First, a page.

A comprehensive diagnostic blood test should include the following:

  • Total Testosterone
  • Free Testosterone
  • Follicle Stimulating Hormone
  • Lutenising Hormone
  • Sex Hormone Binding Globulin
  • Prolactin
  • Oestradiol
  • Full Blood Count
  • Prostate Specific Antigen
  • Urea & Electrolytes
  • Liver Function Tests
  • HbA1C
  • Lipids incl. Cholesterol
  • Thyroid Function Tests

This thorough compliment of blood tests is necessary for an accurate diagnosis, and identifies some potentially reversible causes and contraindications to therapy.  We support our clinical assessment with the use of validated pre-screening questionnaires such as the Aging Male Symptoms Scale, to provide a quantitative baseline assessment of baseline symptoms.

Testosterone Replacement Therapy should only be prescribed if clinically indicated and is in your best interests.  It should be considered a lifelong therapy and a considered decision between you and your clinician, after weighing up the pros and cons of therapy.

British Society for Sexual Medicine vs The NHS:

The British Society for Sexual Medicine (BSSM) have produced national UK guidance, based on the latest available evidence, to support all doctors in providing safe and effective care to patients with confirmed Testosterone Deficiency.  These are excerpts from the current guidelines:

“Serum T should be measured from 7 to 11 AM on at least 2 occasions with a reliable method preferably 4 weeks apart and, if possible, not during an acute illness.”

“Regarding the thresholds for treatment intervention in symptomatic men, BSSM and ISSM guidelines recommend the following:

TT level lower than 8 nmol/L or FT level lower than 180pmol/L (<0.180 nmol/L; based on 2 separate levels from 8 to 11 AM) usually requires T therapy.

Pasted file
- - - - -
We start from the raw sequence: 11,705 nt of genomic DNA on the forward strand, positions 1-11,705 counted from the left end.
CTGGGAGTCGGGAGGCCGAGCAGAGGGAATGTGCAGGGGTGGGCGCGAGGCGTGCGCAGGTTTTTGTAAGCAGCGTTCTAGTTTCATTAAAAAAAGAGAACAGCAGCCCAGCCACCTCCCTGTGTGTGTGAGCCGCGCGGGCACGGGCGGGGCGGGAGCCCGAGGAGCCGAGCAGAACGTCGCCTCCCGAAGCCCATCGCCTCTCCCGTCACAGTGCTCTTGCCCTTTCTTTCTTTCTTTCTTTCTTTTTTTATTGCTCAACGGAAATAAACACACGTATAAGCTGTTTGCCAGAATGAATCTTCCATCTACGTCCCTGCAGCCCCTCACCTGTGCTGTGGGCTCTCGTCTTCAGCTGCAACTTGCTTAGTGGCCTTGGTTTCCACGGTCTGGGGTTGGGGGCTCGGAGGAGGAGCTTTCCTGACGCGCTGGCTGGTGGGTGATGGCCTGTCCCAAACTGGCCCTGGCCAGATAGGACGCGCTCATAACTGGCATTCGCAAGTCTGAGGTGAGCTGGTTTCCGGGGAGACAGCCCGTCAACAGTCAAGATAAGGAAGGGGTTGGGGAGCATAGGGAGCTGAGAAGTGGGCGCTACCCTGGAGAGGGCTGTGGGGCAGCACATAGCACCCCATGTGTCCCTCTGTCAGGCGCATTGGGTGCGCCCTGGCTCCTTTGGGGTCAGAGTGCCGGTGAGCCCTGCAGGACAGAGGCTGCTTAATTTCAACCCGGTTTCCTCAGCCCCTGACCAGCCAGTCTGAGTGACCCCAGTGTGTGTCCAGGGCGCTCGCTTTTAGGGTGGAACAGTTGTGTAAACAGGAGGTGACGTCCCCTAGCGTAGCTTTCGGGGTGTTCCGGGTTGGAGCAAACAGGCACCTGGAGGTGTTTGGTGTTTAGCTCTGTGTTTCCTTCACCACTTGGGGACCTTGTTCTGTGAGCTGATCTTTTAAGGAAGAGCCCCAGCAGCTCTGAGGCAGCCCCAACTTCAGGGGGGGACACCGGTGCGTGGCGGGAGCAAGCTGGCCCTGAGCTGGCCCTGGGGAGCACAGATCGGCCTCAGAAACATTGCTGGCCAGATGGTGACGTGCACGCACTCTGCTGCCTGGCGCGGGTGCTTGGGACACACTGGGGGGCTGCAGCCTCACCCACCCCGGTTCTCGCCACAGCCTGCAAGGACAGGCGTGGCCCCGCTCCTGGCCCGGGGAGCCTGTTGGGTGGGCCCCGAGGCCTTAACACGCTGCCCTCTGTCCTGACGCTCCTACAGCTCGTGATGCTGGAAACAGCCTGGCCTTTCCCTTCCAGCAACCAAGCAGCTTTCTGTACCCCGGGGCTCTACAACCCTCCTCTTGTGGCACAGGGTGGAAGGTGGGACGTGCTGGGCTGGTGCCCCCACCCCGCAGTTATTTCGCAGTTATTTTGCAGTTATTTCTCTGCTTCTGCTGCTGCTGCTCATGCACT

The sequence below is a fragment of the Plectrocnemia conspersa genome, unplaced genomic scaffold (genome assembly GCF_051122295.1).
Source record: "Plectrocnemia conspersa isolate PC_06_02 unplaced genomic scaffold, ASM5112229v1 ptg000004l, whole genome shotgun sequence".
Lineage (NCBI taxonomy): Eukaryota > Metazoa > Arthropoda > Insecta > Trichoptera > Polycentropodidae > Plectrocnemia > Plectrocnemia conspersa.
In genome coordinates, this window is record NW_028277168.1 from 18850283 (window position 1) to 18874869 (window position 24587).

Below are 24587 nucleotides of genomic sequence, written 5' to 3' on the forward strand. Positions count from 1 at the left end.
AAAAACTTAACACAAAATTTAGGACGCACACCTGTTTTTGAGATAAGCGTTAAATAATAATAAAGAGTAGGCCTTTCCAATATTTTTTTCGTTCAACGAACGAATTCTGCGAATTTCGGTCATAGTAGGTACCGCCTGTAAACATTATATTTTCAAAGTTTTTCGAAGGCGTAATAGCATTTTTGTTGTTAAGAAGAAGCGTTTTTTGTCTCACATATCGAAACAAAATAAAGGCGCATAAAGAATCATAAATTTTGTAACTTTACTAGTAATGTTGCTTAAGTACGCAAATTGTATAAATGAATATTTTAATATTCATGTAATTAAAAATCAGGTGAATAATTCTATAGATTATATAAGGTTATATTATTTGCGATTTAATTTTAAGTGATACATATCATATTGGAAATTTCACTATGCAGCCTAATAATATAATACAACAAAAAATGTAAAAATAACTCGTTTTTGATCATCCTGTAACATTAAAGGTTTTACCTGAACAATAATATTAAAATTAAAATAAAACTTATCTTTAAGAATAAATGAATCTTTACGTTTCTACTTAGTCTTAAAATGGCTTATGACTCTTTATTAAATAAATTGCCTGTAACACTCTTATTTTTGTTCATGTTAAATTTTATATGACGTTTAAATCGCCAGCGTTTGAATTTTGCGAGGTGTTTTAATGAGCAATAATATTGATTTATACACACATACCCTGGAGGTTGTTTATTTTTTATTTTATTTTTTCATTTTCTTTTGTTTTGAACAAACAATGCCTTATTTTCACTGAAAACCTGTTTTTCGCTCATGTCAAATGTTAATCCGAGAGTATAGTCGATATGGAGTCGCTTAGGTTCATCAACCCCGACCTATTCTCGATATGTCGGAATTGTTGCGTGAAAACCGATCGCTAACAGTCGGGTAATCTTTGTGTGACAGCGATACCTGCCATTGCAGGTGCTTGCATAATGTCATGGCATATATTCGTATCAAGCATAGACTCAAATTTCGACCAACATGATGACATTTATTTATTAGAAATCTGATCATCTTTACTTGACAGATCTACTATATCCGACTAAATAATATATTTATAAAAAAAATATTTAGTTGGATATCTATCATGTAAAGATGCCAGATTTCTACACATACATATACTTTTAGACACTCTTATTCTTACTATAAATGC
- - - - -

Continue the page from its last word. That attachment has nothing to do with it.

Levels from 8 to 12 nmol/L might require a trial of T therapy for a minimum of 6 months based on symptoms.

A FT level lower than 225 pmol/L (0.225 nmol/L) provides supportive evidence for T therapy in the presence of appropriate symptoms.”

Despite this guidance, Testosterone Deficiency is still a medical condition very misunderstood by most doctors in the UK and can be extremely difficult to get treatment for under the NHS.  Rather than treat their patient using the guidelines available to them, GP’s will often refer patients to their local Endocrinology department.  Unfortunately, the large majority of endocrinologists in the UK will not adhere to the BSSM guidelines in favour of their own guidelines which restrict them to only treating ‘abnormal’ hormone levels.  NHS Endocrinologists are bound by the reference range their laboratory uses, so if you fall within that reference range and they cannot identify a pathology, you will struggle to be prescribed TRT.

Clinical guidelines are there to ensure that doctors are acting in the best interests of their patient.  NHS Endocrinologists also want to act in your best interests, however when considering your hormone blood test results and regional variation in reference ranges, there will be the resulting variance in what are considered to be ‘normal’ testosterone levels by endocrinologists all over the UK.  Reference ranges are constantly lowering which, in our opinion, reflects our sick society.  We may be living longer, but our quality of life is no better despite advances in modern medicine.

The Society for Endocrinology’s latest position statement on “male hypogonadism and ageing” suggests that “Hypogonadism is misdiagnosedover-diagnosed and undiagnosed in equal measures.”  We cannot over-emphasise the importance of a thorough diagnostic work-up by a clinician who specialises in the field, who understands the importance of working with your best interests at the core of everything that they do.